Programmers Stack Exchange is a question and answer site for professional programmers interested in conceptual questions about software development. It's 100% free.

Sign up
Here's how it works:
  1. Anybody can ask a question
  2. Anybody can answer
  3. The best answers are voted up and rise to the top

I've been reading articles such as this one that indicates web development has evolved to use JS frameworks. Where I work, we have a massive website with many existing web applications that are already established and are server side heavy.

One article I read said that the DOM manipulation/jQuery method leads to unmaintanable spaghetti code, and that you should strive to use a JS MV* framework. However, sometimes I just have a fairly simple list of items generated from the server; something like:

<div class=shower data-id=1>show</div>
<ul><li class=hider data-id=1>one</li></ul>
$(".shower").on("click", function () {
    $(".hider[data-id=" + $(this).data("id") + "]").show();

...and that would pretty much be the extend of the JS on that page. According to the MV* framework disciples, the need to reference specific classes or attributes in the JS is a problem and models should be used instead. However, it seems like overkill to include a massive library for creating rich applications to handle some fairly trivial DOM manipulation and animations.

Is there a JS framework in existence that bridges the gap between complete front-end stack frameworks and tightly coupled HTML/JS? If not, how could I write such code to avoid this coupling?

Additionally is there any reason to push strongly for making the switch to such a framework for established server-heavy applications (especially in cases where we have to support JavaScript being turned off)?

share|improve this question

closed as not constructive by gnat, Dynamic, Yusubov, MichaelT, Kilian Foth Jun 12 '13 at 6:22

As it currently stands, this question is not a good fit for our Q&A format. We expect answers to be supported by facts, references, or expertise, but this question will likely solicit debate, arguments, polling, or extended discussion. If you feel that this question can be improved and possibly reopened, visit the help center for guidance.If this question can be reworded to fit the rules in the help center, please edit the question.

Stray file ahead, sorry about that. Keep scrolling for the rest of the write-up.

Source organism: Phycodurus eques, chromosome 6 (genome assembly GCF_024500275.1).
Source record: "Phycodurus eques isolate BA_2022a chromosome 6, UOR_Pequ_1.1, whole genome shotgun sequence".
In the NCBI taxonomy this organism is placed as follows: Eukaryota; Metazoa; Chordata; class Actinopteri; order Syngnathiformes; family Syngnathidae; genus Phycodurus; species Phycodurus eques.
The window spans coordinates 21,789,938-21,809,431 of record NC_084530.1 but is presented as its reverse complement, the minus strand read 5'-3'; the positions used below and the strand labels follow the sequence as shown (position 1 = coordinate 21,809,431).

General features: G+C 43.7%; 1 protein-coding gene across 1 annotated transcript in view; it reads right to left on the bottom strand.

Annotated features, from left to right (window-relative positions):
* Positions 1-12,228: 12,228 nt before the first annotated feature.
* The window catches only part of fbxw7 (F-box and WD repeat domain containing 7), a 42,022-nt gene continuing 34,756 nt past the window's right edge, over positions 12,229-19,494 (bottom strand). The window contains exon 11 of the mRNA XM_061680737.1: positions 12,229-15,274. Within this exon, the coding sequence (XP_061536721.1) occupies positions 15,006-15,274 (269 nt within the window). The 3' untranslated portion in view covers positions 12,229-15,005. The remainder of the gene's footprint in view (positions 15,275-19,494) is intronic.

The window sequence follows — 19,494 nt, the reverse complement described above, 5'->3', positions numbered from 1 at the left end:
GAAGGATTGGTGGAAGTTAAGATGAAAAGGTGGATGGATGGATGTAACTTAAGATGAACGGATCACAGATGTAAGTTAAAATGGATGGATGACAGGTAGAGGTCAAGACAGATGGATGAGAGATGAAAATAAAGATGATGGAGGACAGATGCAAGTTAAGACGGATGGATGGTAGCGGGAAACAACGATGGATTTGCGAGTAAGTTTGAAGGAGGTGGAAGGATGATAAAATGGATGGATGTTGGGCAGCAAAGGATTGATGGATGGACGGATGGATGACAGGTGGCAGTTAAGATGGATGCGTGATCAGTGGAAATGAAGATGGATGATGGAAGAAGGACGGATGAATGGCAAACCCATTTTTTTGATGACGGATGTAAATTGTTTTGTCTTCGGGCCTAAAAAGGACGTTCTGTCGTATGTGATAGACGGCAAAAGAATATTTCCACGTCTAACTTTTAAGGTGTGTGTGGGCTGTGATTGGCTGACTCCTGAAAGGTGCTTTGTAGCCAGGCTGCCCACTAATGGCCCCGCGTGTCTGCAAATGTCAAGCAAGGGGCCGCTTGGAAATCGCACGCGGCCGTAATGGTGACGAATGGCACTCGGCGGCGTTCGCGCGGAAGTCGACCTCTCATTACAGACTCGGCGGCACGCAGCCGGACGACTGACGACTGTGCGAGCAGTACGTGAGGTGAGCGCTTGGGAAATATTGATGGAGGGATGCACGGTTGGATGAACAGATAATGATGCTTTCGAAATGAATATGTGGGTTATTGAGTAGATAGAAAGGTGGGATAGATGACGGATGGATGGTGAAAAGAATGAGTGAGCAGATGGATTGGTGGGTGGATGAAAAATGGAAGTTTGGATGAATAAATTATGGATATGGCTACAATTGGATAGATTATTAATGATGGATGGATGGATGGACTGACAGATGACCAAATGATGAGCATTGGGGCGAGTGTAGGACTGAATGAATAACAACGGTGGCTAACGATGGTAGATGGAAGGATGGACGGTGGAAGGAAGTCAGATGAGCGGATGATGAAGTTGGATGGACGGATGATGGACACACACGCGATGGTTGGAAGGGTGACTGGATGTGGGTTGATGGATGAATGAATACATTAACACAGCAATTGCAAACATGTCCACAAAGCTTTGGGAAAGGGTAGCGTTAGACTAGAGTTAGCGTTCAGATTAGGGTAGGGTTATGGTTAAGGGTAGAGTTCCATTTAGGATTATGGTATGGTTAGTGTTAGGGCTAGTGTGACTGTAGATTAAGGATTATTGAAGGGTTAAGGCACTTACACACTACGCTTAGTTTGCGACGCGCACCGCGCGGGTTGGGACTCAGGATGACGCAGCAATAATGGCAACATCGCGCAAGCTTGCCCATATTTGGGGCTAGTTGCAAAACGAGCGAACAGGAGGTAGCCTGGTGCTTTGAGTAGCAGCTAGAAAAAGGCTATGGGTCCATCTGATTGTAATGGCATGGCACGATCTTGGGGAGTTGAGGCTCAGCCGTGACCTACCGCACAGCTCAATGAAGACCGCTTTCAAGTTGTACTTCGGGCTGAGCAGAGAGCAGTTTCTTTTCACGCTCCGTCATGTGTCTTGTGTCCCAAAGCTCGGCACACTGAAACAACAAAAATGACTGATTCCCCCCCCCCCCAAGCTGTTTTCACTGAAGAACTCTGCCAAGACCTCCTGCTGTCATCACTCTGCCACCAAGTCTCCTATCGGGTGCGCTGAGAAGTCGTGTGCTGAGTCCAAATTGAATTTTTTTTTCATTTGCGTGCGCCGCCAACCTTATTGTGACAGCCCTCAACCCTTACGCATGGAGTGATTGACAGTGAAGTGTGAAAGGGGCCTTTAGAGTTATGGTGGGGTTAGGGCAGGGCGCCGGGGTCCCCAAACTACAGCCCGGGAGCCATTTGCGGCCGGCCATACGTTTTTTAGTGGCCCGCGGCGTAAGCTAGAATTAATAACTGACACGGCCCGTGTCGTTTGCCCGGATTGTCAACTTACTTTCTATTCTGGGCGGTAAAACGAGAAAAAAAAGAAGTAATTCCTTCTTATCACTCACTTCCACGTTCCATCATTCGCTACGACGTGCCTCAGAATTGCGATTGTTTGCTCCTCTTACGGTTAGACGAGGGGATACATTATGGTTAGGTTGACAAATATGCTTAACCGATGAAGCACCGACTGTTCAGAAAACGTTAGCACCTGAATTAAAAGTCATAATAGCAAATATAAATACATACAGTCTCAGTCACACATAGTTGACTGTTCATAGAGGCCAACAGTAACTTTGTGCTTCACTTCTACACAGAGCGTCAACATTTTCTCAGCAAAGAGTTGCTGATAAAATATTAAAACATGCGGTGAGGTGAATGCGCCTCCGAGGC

up vote 2 down vote accepted

The author of the article you linked seems to have forgotten about server-side HTML generation completely. You don't need all that JS ceremony to create a data-driven web page; the JS is there to augment the page, not generate it.

That said, none of these JS frameworks is all that large. "Massive library" is a mischaracterization. I suspect that if you make the attempt to write such code to avoid tight coupling, you'll be reinventing Backbone/Ember/Angular anyway.

If you're genuinely worried about the library size, use Resig's Micro-Templating, which weighs in at about thirty lines of javascript. Alternatively, you can get a custom-tailored recommendation for a JS framework at one of the links below.

See Also

share|improve this answer
So you think it would be worth investing in choosing and using a particular framework consistently even in trivial cases above? I have read tutorials who assert that such would be overkill for an application that's already server-heavy. – Explosion Pills Jun 11 '13 at 21:11
I essentially made the same assertion in the first paragraph of my answer. – Robert Harvey Jun 11 '13 at 21:12
So when you are writing JS-augmenting code rather than actual HTML generation/data-bindings is it okay to have a coupling of DOM and JS symbols or should it still be avoided (or can it?) – Explosion Pills Jun 11 '13 at 21:13
That coupling is sort of the raison d'etre of Javascript, is it not? Unless you're trying to build a generalized JS library, I wouldn't be too worried about coupling JS with the DOM. Actually, the way you avoid tight coupling is by referring to CSS classes instead of specific DIV's. – Robert Harvey Jun 11 '13 at 21:16

Not the answer you're looking for? Browse other questions tagged or ask your own question.